We were stopped at a stoplight when the truck pulled forward in the lane to our right. It stopped beside the van in front of us and the driver rolled down his window.
A slew a hate was unleashed and screamed through the driver’s window. Lots of the F-word. GO HOME! Illegals. The word Mexican spat out like sour milk.
I could taste the hate in the air.
It happened so fast and so unexpectedly. To our knowledge, no driving transgression had occurred. It felt random and fierce. And of course, not really random at all.
We didn't know how to respond. In person, I would feel some sort of compulsion to step in. But in cars rumbling at a red light, it felt like the only options were to ram them or pray for green.
We frantically rolled up the windows, trying to press out the hate. I looked at the dark-skinned, Latino face in the side mirror of the van in front us. He stared ahead. Tears wet my eyes.
I have been empathetic as long as I have known myself. But this goes deeper for me than an “I hurt for you” response.
Witnessing this type of horrible-ness, whether in real life or on Twitter when a child sings the national anthem… it chips away at my soul. It drives a disconnection inside me that makes me feel homeless.
It feels almost inappropriate to say this as a white person. My white skin and my husband’s white skin means we avoid much of this direct racism spewed our way. I am aware of that privilege.
I wrote a sentence in my Coke ad post that surprised me: Sometimes I sigh and wonder if living here will ever feel like it “fits” again. I guess I didn’t know that I often feel like I don’t fit.
I resonate with the stories of immigrant children, who wear both cultures but sometimes feel exposed as fitting into neither. I hear the same experiences echoed by missionary kids, recent immigrants or people of color raised in an environment of a different culture.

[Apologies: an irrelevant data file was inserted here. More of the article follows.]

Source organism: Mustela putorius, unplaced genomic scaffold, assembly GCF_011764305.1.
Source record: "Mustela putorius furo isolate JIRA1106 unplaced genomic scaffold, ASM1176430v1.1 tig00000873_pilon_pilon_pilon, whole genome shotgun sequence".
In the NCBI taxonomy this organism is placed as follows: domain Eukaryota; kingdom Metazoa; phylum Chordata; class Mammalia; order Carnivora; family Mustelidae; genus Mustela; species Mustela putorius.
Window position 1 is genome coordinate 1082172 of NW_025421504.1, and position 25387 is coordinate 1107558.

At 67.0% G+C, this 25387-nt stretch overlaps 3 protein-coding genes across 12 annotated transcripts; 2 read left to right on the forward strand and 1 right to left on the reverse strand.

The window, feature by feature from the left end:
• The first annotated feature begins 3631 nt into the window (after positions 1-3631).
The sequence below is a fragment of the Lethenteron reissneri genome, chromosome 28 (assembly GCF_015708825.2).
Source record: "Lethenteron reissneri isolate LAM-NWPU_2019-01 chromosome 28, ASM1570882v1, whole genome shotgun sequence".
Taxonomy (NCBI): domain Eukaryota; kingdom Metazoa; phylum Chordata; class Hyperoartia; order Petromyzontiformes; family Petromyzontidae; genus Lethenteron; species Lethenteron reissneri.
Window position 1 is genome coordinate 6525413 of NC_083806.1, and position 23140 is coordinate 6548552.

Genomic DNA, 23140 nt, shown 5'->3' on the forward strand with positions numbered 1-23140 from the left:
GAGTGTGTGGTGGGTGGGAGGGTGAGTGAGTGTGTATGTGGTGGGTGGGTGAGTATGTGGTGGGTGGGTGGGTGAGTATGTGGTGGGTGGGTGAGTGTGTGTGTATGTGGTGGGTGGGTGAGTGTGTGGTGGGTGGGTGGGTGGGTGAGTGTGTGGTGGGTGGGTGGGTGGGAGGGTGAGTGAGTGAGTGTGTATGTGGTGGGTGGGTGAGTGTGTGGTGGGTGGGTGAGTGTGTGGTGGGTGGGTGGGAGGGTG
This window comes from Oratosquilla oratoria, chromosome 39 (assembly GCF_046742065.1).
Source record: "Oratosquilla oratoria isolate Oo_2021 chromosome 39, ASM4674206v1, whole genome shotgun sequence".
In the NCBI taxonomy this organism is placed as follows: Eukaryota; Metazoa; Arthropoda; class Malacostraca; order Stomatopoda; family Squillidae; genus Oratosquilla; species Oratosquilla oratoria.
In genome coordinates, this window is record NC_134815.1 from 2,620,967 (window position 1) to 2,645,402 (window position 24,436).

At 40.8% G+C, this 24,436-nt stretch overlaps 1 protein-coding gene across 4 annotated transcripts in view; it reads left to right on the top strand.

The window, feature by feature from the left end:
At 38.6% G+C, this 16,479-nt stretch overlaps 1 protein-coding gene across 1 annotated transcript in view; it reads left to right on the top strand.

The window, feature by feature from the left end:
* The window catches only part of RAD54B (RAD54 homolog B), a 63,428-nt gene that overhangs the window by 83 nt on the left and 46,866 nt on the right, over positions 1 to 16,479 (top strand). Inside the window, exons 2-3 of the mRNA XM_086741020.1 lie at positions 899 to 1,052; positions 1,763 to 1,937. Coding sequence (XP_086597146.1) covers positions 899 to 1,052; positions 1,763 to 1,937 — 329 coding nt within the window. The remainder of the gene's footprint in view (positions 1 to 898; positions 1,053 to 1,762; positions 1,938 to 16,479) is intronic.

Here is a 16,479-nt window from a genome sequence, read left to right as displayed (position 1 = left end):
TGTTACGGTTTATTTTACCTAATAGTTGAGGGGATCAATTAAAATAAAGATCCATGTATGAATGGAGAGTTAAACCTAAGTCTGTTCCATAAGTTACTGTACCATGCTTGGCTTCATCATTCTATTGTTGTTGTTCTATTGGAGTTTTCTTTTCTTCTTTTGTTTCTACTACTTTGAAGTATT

I don’t want to “steal” their stories or pretend that my experiences are exactly the same. I know that, if I want to, I can blend into majority culture, and from the outside, appear to fit right in.
But there’s a reality in my heart that I’m uncomfortable. I am sometimes taken aback by how much my worldview has changed and how much mainstream culture in the news reflects an America I haven’t experienced in a really long time.
It feels like two worlds. And it hurts because it used to fit. But it’s also freeing because I feel more like myself.
But when I hear the hate... when words like, “Go home!” are screamed at a stoplight, I know I’m not the one yelling. But I’m also not standing behind the screamer thinking, “Don’t say that!” or “I don’t agree! I don’t feel that way!”
No. I’m in the same lane behind the Mexican drivers, listening as the shouts echo on my heart, thinking, “But where will I go?”
I am linking up this month with SheLoves Magazine around the theme "Belong." You can link-up your post here.
I'd love to hear your thoughts around belonging and multicultural identity. Please feel free to join the conversation in the comments!